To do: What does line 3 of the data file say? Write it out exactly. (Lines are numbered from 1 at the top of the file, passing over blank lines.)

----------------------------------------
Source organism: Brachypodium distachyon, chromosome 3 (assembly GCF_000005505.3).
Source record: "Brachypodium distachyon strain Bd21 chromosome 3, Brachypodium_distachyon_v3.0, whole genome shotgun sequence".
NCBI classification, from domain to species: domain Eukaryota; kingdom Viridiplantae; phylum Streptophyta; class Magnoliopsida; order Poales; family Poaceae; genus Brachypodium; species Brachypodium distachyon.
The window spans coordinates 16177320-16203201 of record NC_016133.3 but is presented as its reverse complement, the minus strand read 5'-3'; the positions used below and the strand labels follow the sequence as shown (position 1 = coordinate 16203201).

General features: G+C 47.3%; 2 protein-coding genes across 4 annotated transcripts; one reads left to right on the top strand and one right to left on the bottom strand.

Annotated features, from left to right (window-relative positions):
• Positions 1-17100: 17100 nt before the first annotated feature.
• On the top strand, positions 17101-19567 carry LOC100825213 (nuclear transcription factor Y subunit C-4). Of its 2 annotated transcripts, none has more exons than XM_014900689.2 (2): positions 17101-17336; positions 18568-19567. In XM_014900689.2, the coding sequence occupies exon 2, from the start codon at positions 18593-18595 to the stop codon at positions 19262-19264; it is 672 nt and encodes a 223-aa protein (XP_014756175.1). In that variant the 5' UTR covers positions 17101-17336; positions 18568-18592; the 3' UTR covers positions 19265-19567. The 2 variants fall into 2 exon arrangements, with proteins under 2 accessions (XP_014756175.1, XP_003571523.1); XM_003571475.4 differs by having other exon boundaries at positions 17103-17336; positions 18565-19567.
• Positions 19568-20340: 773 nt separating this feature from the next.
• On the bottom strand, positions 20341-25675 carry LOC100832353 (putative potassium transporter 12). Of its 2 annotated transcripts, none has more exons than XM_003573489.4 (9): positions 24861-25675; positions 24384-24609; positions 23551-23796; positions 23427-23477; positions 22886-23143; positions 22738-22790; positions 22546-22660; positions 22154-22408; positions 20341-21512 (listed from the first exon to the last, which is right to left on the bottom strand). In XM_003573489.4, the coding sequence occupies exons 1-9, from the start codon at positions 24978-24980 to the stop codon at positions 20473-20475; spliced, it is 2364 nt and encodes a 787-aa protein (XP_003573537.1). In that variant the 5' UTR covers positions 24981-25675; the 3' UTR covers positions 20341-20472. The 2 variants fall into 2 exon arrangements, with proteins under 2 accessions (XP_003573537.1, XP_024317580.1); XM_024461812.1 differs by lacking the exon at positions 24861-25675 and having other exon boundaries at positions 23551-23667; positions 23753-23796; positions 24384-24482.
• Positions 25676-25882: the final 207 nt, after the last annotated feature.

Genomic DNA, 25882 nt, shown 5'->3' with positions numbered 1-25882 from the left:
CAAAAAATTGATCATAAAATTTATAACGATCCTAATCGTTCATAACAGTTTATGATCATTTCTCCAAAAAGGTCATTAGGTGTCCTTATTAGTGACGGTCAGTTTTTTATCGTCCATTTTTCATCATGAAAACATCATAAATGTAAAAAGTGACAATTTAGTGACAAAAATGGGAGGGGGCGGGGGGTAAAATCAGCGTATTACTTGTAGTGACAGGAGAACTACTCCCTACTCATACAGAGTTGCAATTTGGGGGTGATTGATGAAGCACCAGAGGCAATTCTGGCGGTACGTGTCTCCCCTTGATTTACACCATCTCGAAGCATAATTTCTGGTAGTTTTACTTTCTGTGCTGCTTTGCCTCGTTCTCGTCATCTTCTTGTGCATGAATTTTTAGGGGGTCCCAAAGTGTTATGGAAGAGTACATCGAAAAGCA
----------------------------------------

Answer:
NCBI classification, from domain to species: domain Eukaryota; kingdom Viridiplantae; phylum Streptophyta; class Magnoliopsida; order Poales; family Poaceae; genus Brachypodium; species Brachypodium distachyon.